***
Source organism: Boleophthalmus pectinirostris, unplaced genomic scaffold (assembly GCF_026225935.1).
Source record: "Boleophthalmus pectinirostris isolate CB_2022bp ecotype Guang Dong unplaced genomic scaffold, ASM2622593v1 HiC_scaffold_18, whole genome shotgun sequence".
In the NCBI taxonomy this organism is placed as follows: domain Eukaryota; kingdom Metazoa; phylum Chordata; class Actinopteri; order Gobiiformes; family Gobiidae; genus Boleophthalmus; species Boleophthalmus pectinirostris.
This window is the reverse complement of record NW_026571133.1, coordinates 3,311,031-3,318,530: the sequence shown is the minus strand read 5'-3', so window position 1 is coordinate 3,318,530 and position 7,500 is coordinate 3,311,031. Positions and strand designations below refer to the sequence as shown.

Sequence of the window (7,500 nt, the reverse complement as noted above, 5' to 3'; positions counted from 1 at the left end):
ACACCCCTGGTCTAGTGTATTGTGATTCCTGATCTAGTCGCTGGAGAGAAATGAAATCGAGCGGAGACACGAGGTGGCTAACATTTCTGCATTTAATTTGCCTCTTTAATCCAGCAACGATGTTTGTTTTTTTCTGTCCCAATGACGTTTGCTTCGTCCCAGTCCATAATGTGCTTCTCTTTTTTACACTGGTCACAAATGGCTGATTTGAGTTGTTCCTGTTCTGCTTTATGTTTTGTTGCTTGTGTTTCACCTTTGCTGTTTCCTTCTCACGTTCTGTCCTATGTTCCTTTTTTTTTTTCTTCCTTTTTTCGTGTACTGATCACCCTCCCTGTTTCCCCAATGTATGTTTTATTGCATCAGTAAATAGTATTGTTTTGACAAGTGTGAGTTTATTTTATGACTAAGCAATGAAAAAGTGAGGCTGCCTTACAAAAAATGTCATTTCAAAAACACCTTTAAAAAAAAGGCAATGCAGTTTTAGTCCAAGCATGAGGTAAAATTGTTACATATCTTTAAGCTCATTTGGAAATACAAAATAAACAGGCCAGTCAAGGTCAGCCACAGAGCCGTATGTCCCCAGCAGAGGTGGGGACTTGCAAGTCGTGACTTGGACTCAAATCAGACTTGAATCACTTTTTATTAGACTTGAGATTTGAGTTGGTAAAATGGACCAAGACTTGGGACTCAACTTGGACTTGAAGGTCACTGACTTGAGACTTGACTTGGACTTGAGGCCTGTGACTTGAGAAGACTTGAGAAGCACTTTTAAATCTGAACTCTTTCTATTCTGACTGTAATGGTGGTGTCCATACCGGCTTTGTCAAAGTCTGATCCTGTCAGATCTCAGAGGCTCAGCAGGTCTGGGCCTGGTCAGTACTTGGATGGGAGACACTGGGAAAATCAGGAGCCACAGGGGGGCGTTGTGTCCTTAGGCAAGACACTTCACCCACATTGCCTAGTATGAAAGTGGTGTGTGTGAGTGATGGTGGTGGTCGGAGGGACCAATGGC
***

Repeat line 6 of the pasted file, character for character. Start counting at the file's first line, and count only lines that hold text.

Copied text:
ACACCCCTGGTCTAGTGTATTGTGATTCCTGATCTAGTCGCTGGAGAGAAATGAAATCGAGCGGAGACACGAGGTGGCTAACATTTCTGCATTTAATTTGCCTCTTTAATCCAGCAACGATGTTTGTTTTTTTCTGTCCCAATGACGTTTGCTTCGTCCCAGTCCATAATGTGCTTCTCTTTTTTACACTGGTCACAAATGGCTGATTTGAGTTGTTCCTGTTCTGCTTTATGTTTTGTTGCTTGTGTTTCACCTTTGCTGTTTCCTTCTCACGTTCTGTCCTATGTTCCTTTTTTTTTTTCTTCCTTTTTTCGTGTACTGATCACCCTCCCTGTTTCCCCAATGTATGTTTTATTGCATCAGTAAATAGTATTGTTTTGACAAGTGTGAGTTTATTTTATGACTAAGCAATGAAAAAGTGAGGCTGCCTTACAAAAAATGTCATTTCAAAAACACCTTTAAAAAAAAGGCAATGCAGTTTTAGTCCAAGCATGAGGTAAAATTGTTACATATCTTTAAGCTCATTTGGAAATACAAAATAAACAGGCCAGTCAAGGTCAGCCACAGAGCCGTATGTCCCCAGCAGAGGTGGGGACTTGCAAGTCGTGACTTGGACTCAAATCAGACTTGAATCACTTTTTATTAGACTTGAGATTTGAGTTGGTAAAATGGACCAAGACTTGGGACTCAACTTGGACTTGAAGGTCACTGACTTGAGACTTGACTTGGACTTGAGGCCTGTGACTTGAGAAGACTTGAGAAGCACTTTTAAATCTGAACTCTTTCTATTCTGACTGTAATGGTGGTGTCCATACCGGCTTTGTCAAAGTCTGATCCTGTCAGATCTCAGAGGCTCAGCAGGTCTGGGCCTGGTCAGTACTTGGATGGGAGACACTGGGAAAATCAGGAGCCACAGGGGGGCGTTGTGTCCTTAGGCAAGACACTTCACCCACATTGCCTAGTATGAAAGTGGTGTGTGTGAGTGATGGTGGTGGTCGGAGGGACCAATGGC